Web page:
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Have you heard?  We have a ton of great speakers!  Both in St. Louis and Chicago.  One of them happens to be Thomas Jung.   He’s going to be both places.  How you ask?  We’ll be streaming him in Chicago.  We would have liked to clone him and have him in both places.  But then that’s been talked about before.  (And honestly I THINK there are a lot of Thomas clones running around.  How else could he do everything that he does? 

Anyway I wrote a blog about our event.  Huh!  I’ve written several blogs.  One of the questions was “How can Thomas and Peter do all the things that they do?”.  I didn’t know.  So I asked the question.  I was going to edit the response I got.  BUT why?  The best words are Thomas’s own.

Here’s his responses to my questions:

Why take the time to speak at an event like this?

From many of us at SAP, this is a recognized part of our job. Of course that isn’t the only reason to do it, but it certainly helps when your employer/manager understands what you do and helps to provide time in your work schedule to accommodate. I imagine that many of us who speak would take the time to do so regardless of employer support. When you are passionate about something, it is hard not to want to talk about it – especially with peers who are also highly interested; but speaking at an event is also a great opportunity for us as well. In addition to growing our own knowledge by hearing other speakers and customer experiences, we also take these events as opportunities to meet and talk with customers. The success stories or problems we hear about can directly impact the materials we are creating or features in the product. Designing and building software from “on high” is a very dangerous approach. Regular contact with the people using that software is critical to its continued relevance.

Why are these types of events important?

One of the most important aspects is what happens between the presentations when people have conversations over coffee.  There is an opportunity here for people to make professional connections and often get some of the best advice available – all from someone with a similar job just down the street. Another important aspect is reflected in what I mentioned in the previous answer.  Attendees might not realize it, but having a simple conversation with a session presenter can be an excellent way of influencing SAP software and feature direction. Finally, in this ever changing world of information technology; everyone strives to keep their skills up to date.  Free events such as these are critical opportunities to get exposure to such key information.

How do you find the time to do this?

For something important, such as supporting these community events, you make the necessary time. No big secret there. One little trick is that we use events like this to work out material for larger events.  For example I will try out some of the new demos that I’m developing for SAP TechEd at this event.  It provides an opportunity to try a demo or an explanation on a smaller group and get feedback on how well it explains a topic.  On the other hand, it provides an opportunity for attendees at smaller community events to get a first look at new features.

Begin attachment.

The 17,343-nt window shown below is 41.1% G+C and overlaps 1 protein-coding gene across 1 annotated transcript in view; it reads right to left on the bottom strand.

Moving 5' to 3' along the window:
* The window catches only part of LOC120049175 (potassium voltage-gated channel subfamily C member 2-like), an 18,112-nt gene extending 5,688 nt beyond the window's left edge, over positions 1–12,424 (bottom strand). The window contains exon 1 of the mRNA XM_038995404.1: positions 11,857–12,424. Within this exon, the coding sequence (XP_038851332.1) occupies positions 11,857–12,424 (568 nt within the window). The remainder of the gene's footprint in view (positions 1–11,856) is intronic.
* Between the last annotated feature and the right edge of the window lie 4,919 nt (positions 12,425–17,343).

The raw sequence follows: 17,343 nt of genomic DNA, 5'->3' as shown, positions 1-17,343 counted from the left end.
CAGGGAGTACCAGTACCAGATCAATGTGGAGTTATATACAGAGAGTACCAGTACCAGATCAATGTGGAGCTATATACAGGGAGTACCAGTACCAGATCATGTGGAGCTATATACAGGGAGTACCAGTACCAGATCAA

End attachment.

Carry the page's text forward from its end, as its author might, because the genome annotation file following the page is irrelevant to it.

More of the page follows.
Can you give a brief – small paragraph – about what you are going to speak about?

I’m going to preview the new ABAP development features which will come later this year in NetWeaver 7.0 Enhancement Package 3 (Basis 7.31). On the Web Services side, I will show the new backend service modeling within the ABAP Workbench.  For Web Dynpro ABAP I will show new UI elements (like the Splitter and new Table) as well as the extensive redesign of the Floorplan Manager configuration tools. I will also show a demo of modeling in the BOL (Business Object Layer) and then tying that model to the Floorplan Manager as the feeder. We can then close out the session with a preview of work in progress of ABAP Development running within Eclipse.

What kind of advantages – if any – do you see about a program like this run by community members?

It is good to get a different perspective on the topics which the community wants to hear about. SAP ran events, of course, will always be influenced by the messages we want to convey and which products are being newly rolled out.  While keeping abreast of the latest products and enhancements is important to the community, members are often also interested in exchanging ideas about topics which SAP might consider fully rolled out. This is an opportunity for the community to tell us what they think is important.

What’s next on you agenda?

TechEd of course.  Work actually began on material creation back in April and will continue until near the end of August. People would probably be surprised to find out how many hours go into creating the materials for a four hour hands-on session at TechEd.

So there you have it!  The exact responses as he wrote them to me.  Now of course you have to go to one of these locations!  Chicago – you want to go to Chicago.  OK – either one.  Just go.  Let’s make these events great!

Here are the links:

Chicago Inside Track

St. Louis Inside Track

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1 Comment

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  1. Stephen Johannes
    It was great having Thomas in St. Louis last year and we are lucky to have him once again in St. Louis this year. 

    I think this illustrates the best part of attending any event in person is that you can meet the speakers before/after they speak. 

    Take care,


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